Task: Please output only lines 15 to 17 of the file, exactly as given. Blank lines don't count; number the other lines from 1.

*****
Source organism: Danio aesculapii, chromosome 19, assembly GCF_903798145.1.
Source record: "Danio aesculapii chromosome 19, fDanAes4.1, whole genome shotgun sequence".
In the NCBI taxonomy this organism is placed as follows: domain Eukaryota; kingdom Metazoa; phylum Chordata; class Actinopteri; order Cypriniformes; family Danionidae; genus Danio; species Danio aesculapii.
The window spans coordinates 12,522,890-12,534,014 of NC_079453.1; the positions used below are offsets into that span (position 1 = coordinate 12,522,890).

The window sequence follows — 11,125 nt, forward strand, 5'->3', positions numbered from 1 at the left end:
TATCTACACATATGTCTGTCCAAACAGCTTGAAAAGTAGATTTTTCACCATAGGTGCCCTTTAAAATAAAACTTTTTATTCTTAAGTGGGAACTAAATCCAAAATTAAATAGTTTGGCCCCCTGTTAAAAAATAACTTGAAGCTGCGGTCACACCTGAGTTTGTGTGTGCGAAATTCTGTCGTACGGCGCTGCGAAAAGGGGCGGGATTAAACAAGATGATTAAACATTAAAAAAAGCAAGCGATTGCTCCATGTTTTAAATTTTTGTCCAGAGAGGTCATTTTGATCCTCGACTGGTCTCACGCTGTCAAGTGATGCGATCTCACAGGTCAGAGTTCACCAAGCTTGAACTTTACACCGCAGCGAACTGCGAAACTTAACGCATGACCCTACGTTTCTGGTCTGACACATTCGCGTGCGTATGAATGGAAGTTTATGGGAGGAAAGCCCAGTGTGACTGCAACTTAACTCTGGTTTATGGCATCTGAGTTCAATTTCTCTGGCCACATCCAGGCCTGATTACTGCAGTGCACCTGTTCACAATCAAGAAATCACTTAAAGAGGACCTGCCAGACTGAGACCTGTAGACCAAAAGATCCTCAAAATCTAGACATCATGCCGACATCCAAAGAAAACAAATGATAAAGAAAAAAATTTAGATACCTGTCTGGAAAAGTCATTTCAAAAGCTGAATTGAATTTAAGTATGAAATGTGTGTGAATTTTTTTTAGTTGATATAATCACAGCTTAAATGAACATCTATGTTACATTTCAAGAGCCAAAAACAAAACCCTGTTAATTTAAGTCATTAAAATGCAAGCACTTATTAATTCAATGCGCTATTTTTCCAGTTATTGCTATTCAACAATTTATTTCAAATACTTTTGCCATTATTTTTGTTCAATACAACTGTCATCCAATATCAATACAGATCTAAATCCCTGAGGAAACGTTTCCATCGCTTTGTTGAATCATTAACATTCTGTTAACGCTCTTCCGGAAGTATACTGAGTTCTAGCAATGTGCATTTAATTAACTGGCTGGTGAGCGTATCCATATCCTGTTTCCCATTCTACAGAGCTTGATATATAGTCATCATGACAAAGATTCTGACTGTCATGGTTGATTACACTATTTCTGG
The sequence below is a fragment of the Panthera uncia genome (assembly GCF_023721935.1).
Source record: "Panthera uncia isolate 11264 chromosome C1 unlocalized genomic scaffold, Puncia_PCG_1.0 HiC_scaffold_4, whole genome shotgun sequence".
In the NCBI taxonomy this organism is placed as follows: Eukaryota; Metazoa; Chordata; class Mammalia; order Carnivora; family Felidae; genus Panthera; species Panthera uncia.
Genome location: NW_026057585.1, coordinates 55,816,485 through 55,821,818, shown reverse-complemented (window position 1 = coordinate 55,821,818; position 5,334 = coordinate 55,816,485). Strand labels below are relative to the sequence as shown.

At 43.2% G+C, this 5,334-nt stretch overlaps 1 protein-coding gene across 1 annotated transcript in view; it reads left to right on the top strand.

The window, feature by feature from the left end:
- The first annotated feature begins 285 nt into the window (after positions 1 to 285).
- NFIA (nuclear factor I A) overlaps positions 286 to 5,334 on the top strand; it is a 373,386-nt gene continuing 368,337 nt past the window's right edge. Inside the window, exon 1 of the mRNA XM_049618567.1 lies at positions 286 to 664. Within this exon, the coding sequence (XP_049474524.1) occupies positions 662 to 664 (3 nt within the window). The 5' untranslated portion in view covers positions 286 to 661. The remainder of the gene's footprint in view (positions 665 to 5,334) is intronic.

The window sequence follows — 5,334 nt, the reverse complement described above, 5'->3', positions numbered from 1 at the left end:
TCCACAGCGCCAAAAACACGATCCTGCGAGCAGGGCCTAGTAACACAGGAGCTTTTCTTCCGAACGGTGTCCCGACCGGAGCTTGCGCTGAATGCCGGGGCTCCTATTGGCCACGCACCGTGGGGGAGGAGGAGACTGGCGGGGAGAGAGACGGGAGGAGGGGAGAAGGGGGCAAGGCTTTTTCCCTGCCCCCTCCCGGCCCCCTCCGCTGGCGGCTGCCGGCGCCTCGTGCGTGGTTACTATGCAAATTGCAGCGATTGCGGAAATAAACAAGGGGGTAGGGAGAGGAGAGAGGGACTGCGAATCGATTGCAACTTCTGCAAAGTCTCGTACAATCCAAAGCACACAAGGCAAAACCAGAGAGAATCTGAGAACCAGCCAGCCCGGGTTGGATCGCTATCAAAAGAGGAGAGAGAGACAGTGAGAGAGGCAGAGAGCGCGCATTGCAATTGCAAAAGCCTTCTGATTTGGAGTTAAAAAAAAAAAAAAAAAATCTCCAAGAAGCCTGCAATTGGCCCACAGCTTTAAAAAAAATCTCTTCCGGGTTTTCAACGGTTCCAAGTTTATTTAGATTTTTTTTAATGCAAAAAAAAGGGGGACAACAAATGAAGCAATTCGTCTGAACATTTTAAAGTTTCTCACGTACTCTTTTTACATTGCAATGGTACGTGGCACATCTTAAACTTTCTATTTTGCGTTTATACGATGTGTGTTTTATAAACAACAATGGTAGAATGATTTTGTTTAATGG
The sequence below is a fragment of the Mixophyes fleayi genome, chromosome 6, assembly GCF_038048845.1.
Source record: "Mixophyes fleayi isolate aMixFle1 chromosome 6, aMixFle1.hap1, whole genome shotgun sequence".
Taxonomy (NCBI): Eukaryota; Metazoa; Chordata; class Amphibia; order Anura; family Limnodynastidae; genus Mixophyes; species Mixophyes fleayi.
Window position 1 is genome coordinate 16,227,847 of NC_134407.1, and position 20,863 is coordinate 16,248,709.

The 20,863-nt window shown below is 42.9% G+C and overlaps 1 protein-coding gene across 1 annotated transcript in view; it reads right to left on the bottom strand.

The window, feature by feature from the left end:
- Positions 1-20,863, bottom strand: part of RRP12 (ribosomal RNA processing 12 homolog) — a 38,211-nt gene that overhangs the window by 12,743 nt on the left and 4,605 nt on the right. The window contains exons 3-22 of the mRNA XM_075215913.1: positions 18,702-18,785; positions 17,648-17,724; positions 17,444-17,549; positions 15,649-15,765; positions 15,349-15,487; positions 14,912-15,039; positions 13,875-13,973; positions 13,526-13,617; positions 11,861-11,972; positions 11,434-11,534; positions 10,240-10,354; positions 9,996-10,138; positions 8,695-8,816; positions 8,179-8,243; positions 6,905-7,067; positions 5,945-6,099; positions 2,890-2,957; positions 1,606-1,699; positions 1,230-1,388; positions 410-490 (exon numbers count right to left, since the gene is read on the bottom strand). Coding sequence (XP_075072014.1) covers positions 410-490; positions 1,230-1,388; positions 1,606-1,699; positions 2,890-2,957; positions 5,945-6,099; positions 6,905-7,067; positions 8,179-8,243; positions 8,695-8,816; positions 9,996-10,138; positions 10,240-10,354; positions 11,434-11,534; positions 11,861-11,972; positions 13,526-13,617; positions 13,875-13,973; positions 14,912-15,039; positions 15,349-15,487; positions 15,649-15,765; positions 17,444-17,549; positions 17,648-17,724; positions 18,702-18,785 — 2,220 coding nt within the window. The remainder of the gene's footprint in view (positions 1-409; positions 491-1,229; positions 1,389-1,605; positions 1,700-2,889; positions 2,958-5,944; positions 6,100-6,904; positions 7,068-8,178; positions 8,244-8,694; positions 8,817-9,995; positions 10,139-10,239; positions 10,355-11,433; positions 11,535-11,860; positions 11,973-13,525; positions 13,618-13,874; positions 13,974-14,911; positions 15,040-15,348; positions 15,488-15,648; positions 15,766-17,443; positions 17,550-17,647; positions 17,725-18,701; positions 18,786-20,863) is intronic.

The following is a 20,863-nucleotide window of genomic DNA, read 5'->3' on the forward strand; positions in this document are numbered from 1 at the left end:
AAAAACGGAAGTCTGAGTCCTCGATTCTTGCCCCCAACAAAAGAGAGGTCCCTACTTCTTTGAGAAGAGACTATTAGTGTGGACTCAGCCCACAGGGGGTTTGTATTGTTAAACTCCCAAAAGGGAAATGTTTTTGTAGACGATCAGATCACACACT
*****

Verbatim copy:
The window sequence follows — 5,334 nt, the reverse complement described above, 5'->3', positions numbered from 1 at the left end:
TCCACAGCGCCAAAAACACGATCCTGCGAGCAGGGCCTAGTAACACAGGAGCTTTTCTTCCGAACGGTGTCCCGACCGGAGCTTGCGCTGAATGCCGGGGCTCCTATTGGCCACGCACCGTGGGGGAGGAGGAGACTGGCGGGGAGAGAGACGGGAGGAGGGGAGAAGGGGGCAAGGCTTTTTCCCTGCCCCCTCCCGGCCCCCTCCGCTGGCGGCTGCCGGCGCCTCGTGCGTGGTTACTATGCAAATTGCAGCGATTGCGGAAATAAACAAGGGGGTAGGGAGAGGAGAGAGGGACTGCGAATCGATTGCAACTTCTGCAAAGTCTCGTACAATCCAAAGCACACAAGGCAAAACCAGAGAGAATCTGAGAACCAGCCAGCCCGGGTTGGATCGCTATCAAAAGAGGAGAGAGAGACAGTGAGAGAGGCAGAGAGCGCGCATTGCAATTGCAAAAGCCTTCTGATTTGGAGTTAAAAAAAAAAAAAAAAAATCTCCAAGAAGCCTGCAATTGGCCCACAGCTTTAAAAAAAATCTCTTCCGGGTTTTCAACGGTTCCAAGTTTATTTAGATTTTTTTTAATGCAAAAAAAAGGGGGACAACAAATGAAGCAATTCGTCTGAACATTTTAAAGTTTCTCACGTACTCTTTTTACATTGCAATGGTACGTGGCACATCTTAAACTTTCTATTTTGCGTTTATACGATGTGTGTTTTATAAACAACAATGGTAGAATGATTTTGTTTAATGG
The sequence below is a fragment of the Mixophyes fleayi genome, chromosome 6, assembly GCF_038048845.1.